The Colorado legal marijuana industry is showing no signs of slowing down. Based on information from a report released by the Department of Revenue, local marijuana businesses sold a whopping $117.4 million worth of green products (flowers, edibles and concentrates) in April 2016.
The recreational cannabis space raked in roughly $76.6 million during the same period, which was a huge jump from December 2015 ($62.2 million) and April 2015 ($42.4 million). This surge in sales activity was predicted by several analysts, including BDS Analytics, an analytics company that focuses on the marijuana industry. The firm’s forecast revolved around one of the sector’s most celebrated holidays: 4/20.
“4/20 serves as a stimulus for the industry to start thinking about the rest of the year — making sure they have the right inventory levels but also thinking about the growth they’ll see throughout the rest of the year,” said Roy Bingham, founder of Boulder-based BDS Analytics.
Despite being held back by a crippling snowstorm before the event (April 15-18), pot enthusiasts still came out and showed their support for the industry. During the celebratory week, retail marijuana sales reached $34 million (a 44 percent increase from the previous year). On April 20, the community brought in $7.3 million- a 53 percent increase from last year. This record also smashed the “most cannabis sales in 24 hours” record that was set on September 16, 2015 ($6.1 million).
Year-to-year sales data indicate exponential growth for the sector at $388 million- a 37 percent increase from the previous year. When it comes to product performance, concentrates contributed $27 million with the highest jump in yearly growth at 133 percent. Flowers and edibles also made significant contributions to overall sales at $67 million (38 percent increase) and $13 million (83 percent increase) respectively. Surprisingly, all three products experienced a decrease in average retail prices for the cannabis recreational market during the same period. Prices for concentrates fell 20 percent, while flowers and edibles showed price maturity, dropping slightly by as much as two and four percent.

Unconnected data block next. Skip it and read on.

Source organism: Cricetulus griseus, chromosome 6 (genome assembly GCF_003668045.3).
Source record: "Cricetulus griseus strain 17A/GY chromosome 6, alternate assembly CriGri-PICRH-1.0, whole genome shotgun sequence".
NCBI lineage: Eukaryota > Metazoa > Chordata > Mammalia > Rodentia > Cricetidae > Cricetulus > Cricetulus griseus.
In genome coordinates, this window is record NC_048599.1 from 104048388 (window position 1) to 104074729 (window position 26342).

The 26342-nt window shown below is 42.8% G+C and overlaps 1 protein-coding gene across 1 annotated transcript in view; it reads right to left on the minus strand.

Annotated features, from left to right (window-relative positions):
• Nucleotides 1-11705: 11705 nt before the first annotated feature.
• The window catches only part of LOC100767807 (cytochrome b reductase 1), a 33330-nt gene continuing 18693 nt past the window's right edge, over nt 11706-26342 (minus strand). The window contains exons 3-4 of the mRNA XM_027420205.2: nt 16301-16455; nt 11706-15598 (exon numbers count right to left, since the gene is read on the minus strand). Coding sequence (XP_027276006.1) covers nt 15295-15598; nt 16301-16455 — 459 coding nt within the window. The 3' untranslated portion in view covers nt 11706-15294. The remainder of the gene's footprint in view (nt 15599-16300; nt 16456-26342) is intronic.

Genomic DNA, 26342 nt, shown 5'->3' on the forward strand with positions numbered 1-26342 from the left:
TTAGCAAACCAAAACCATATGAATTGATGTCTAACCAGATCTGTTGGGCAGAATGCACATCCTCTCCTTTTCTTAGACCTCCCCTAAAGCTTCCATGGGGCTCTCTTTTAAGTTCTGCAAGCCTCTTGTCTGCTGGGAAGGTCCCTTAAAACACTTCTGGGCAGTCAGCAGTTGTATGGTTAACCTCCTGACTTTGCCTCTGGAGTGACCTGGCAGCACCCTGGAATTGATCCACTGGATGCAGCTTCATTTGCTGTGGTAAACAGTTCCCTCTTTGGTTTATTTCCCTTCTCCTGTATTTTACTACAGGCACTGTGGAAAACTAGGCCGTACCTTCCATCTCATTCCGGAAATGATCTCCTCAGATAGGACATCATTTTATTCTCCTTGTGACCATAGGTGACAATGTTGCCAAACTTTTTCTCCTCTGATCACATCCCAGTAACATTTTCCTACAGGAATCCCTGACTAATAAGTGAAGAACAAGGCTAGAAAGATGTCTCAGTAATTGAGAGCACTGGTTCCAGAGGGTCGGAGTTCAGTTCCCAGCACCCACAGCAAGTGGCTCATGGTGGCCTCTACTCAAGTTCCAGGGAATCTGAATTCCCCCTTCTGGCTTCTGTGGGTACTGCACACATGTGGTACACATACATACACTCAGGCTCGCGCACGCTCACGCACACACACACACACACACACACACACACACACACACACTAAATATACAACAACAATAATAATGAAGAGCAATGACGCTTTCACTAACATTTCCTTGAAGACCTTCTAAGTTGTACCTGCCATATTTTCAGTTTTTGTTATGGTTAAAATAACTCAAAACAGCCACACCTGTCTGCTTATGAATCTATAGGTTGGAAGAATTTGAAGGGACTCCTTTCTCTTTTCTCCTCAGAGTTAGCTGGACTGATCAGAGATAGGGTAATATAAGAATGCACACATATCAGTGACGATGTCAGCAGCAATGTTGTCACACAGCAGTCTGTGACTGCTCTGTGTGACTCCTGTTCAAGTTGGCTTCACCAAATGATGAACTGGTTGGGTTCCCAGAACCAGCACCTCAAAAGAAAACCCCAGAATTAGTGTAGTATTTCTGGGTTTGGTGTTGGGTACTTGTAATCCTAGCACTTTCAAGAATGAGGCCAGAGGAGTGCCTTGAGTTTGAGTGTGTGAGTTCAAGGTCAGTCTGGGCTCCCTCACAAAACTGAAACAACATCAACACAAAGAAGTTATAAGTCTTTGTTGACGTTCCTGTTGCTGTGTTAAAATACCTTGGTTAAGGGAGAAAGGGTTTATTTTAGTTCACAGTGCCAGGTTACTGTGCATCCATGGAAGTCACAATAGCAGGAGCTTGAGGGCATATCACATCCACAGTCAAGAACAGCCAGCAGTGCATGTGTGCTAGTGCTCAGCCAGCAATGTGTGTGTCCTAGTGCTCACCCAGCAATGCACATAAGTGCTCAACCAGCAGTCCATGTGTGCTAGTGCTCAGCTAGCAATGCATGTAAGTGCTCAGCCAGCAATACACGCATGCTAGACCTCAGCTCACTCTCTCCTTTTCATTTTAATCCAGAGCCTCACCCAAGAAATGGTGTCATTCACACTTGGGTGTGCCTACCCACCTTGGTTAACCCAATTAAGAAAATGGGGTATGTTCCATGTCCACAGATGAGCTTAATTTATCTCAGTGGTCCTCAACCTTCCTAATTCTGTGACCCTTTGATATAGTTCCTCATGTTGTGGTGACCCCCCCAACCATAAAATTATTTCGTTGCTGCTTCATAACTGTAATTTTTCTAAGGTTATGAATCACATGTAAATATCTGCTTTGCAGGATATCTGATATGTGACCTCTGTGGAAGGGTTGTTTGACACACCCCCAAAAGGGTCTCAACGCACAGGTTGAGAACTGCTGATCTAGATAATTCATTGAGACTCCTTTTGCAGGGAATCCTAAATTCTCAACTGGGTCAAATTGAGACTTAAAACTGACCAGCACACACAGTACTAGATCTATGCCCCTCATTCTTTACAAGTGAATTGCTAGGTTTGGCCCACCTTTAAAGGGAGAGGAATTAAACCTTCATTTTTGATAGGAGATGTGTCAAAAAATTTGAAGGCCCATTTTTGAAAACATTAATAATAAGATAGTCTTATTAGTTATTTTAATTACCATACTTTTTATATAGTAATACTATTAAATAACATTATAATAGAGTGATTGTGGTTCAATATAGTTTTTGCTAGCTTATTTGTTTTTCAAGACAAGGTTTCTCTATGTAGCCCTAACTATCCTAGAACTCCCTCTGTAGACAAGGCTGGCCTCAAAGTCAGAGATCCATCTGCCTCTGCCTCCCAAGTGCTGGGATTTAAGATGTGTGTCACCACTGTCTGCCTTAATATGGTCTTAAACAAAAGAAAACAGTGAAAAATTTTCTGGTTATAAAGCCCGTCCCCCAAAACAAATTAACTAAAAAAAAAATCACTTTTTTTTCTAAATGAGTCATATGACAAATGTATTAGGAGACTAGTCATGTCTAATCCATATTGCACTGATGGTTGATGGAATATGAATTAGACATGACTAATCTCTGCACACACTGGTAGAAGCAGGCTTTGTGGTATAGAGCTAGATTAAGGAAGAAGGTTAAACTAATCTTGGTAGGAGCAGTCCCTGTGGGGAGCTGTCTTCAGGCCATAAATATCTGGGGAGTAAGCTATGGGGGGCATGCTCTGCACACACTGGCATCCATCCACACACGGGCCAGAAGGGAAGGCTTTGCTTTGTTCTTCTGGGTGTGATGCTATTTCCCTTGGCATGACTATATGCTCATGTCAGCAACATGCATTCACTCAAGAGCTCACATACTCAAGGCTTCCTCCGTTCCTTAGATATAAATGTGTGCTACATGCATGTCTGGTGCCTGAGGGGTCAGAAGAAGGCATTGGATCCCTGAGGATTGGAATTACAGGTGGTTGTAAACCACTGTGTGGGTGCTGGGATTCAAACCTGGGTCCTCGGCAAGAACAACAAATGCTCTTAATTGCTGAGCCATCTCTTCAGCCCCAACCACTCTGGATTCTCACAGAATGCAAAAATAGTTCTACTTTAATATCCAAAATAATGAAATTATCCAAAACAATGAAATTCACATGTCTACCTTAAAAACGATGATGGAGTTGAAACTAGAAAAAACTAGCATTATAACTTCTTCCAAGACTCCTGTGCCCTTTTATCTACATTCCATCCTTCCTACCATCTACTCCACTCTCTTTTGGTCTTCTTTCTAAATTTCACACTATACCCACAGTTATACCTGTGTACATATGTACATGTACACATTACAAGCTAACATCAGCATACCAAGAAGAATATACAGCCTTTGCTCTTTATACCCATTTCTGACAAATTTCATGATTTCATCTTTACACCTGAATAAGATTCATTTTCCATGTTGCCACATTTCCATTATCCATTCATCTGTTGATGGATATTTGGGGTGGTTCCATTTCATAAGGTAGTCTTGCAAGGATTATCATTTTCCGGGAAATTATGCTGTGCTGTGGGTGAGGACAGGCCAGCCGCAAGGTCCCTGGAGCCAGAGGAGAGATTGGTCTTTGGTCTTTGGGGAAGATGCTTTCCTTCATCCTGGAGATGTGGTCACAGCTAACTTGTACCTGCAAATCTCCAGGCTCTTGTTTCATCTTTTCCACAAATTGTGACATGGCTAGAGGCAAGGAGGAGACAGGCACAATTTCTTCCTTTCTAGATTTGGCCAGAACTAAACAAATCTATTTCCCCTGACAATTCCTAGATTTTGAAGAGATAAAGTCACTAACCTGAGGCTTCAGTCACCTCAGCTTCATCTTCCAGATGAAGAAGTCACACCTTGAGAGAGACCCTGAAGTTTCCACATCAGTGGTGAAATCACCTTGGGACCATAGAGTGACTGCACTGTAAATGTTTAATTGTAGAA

Medical Marijuana and Sales Tax
The state’s medical marijuana sales also experienced new highs during the month of April. Dispensaries that specialize in medicinal cannabis products sold around $40.8 million- a 22 percent increase from March 2016. In line with record-breaking sales, Colorado collected $5.5 million in excise taxes during the unofficial holiday month. Moreover, the state gathered $16.7 million in excise taxes from the cannabis recreational space in the first four months of 2016. The entire sector (medical and recreational) provided $57 million in tax collections during the start of the year.
“When there would be a big holiday or a big weekend, it was very invigorating for not only the whole industry but for me and my colleagues, too. When you’d have that kind of increased sales volume, it can be really exciting,” explained Tom Jones from BDS Analytics.
This post was originally published on June 13, 2016, it was updated on March 15, 2017.